@Misty – there has never been even a moment when I’ve resented you or your story with sweet little Braeden! Not to worry, ever. I would never, ever, ever wish my story on ANYone else, nor any guilt for not sharing it! It’s the simple reality the warring emotions: the genuine, deep pleasure in seeing my friends give birth to and raise these GORgeous kids…and the sadness that I can’t have more. They’re two of the most real emotions, and I constantly experience them both simultaneously. 🙂 That to say, you should never, ever fear telling me about that precious boy or what it took to bring him here. Our stories aren’t the same, but they’re equally beautiful in their own ways. And I LOVED hearing all the little details about your pregnancy and delivery!

Comment by amycourts

Because of your pain, you have a deeper awareness of the preciousness of each human life, and what a miracle each birth is. I know that’s no consolation for your pain, but it is one of the amazing things about our creative Redeemer that He can bring blessing out of sorrow. I am so proud of you that your heart chooses to trust and not revile, chooses to press in instead of draw back. I know there’s a price, and I’m grateful that you are willing to pay it.

Comment by Gwen

@Gwen, you’re right about that. I don’t know how God intends to redeem this…but I know He will. It’s a steep price, indeed, and one I would never have paid willingly. But I trust God is doing something major. Like, binding me in an unspeakable way to other women who’ve experienced similar trials.

Comment by amycourts

Amy, you have such a resilient spirit and a beautiful faith. Your perspective is inspiring. I can’t imagine what you’re going through, but I’ll be praying for you.

Comment by Char

…by God’s great grace alone.

Comment by amycourts

Sorry you are having such a tough week. 😦 You have a lot of thoughts running around rampant. It’s a hard, tough place. They just take control and it gets worse and worse, snowballing. But it doesn’t matter if you could or couldn’t have done something differently. You did what you knew. Paul was doing the same, supporting you. How can any of us do differently than what we know to do? It’s impossible.

As you get older, your friends won’t be having babies anymore, so the reminders won’t be coming as often at least.

I sort of wasted a lot of time in bad long term relationships myself, and now facing a high likelihood that I won’t have any kids at all. It’s a lot different situation than yours, but I can sort of feel what you are thinking. But maybe God wants it this way, that I have to give in some other way. He’s the better judge at what “should be.” I can definitely see some ways that I wouldn’t be able to interact with people and kids as well or as much if I had my own.

The thoughts still get to me though, especially as time passes by.

There was a book that helped me a lot, I don’t know if you’d like it or not, but just in case, it is:

http://www.amazon.com/Loving-What-Four-Questions-Change/dp/1400045371/

I still use the ideas in this book on a regular basis. It opened up my mind to all these untrue thoughts we have about ourselves and our situations.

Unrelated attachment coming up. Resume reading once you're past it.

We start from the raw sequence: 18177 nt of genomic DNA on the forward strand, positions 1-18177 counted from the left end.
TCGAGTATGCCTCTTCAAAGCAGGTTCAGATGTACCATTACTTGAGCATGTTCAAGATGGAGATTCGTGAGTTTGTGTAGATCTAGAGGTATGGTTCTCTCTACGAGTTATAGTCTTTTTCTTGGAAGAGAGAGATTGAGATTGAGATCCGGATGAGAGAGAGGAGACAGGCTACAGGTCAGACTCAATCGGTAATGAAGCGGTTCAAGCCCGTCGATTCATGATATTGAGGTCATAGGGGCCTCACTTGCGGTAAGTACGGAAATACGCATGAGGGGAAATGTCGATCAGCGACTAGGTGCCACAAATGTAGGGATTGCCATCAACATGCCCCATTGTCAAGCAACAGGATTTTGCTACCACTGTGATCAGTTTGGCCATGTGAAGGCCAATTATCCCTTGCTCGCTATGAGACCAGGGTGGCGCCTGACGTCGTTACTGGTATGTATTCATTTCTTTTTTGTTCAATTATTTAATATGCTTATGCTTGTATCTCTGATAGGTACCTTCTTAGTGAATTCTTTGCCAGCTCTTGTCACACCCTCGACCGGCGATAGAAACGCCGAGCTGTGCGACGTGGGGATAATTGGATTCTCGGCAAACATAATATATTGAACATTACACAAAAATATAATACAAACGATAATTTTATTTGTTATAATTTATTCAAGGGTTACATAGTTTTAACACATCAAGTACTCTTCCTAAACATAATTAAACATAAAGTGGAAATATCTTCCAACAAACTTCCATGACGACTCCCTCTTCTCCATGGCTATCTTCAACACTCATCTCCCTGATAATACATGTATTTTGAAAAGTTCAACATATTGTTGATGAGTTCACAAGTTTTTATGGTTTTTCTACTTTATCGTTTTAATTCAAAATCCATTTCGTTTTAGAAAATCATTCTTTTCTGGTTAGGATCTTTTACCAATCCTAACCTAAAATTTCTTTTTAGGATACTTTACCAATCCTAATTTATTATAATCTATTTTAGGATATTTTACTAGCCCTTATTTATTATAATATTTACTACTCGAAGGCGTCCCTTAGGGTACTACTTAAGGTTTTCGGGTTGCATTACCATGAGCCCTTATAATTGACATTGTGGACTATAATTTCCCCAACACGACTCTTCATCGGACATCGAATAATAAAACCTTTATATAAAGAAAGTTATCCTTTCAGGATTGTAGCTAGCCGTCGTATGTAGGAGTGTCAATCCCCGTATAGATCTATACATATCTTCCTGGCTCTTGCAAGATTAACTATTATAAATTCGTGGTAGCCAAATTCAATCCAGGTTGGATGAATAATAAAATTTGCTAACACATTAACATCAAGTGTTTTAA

D.H.

Comment by kalalauk

I think all of us experience some kind of grave loss at some time or another, though it takes different forms. Losing the opportunity is just as major as losing the parts, I think. You’re absolutely right that God is the only judge of what Should Be, and knows perfectly. I can’t wait to see what that must be in our stories! In the mean time, I’m gonna have to check out that book…

Comment by amycourts

I am struggling for words, Amy. This is the type of thing that gives me such pause. If we were everyday friends, who lived close to each other, all I would want to do is just sit with you and enjoy watching Eli be. I for one and am thankful your son was spared the loss of his mother.

Comment by Bonnie

These are good, healing words Bonnie. Makes me wish we were everyday friends. Thank you!

Comment by amycourts

omg I ADORE GOOGLE. I googled “emergency hysterectomy” and found you. I lost my uterus four months ago after childbirth and I am still reeling, emotionally. I love your honesty.

Comment by Rach

You don’t know how many times I’ve thought this: “When you do the statistics it sucks – 1 out of 30,000 or something – really couldn’t I win a really good raffle? Or the lotto?”

Thought you’d like to read…I find in your writing so many of my own thoughts. Again, it’s nice not to be alone. I’m Rachel…nice to meet you. It sucks we had to meet this way!

http://pipsylou.blogspot.com/2011/11/people-pleaser-table-for-one.html

Comment by Rach

Hi beautiful …
I’m late in reading this, but still replying all the same. I know how you feel. I, too, will birth no more than my one child. While the decision was mine to make, it really wasn’t mine to make since my body decided to go on strike against me. A tubal and an ablation were the only things that kept me from my own hysterectomy. So, while I have four wonderful step-kids and one amazing baby boy, there are still times that my heart longs for more. There are times when I want to feel a baby kick from inside; times when I want nothing more than to experience labor again and see that beautiful face for the first time.
Though I don’t understand the “why” of it all, I also know that I may not understand it on this side of Heaven, and I know that I don’t need to understand it. I do know that having my own child has shown me the depth of the love that God has for me. I know that having my own child has helped me to love my step-children more unconditionally. Having my own child has helped me to enjoy every moment with him – even when he pukes all over me.
I don’t understand the “why”, but I have learned to pour those emotions at the foot of the cross and allow God to fill the places in my heart that misses the children that will never be mine.
I love you and I am always here for you, sweet friend!

Comment by Kami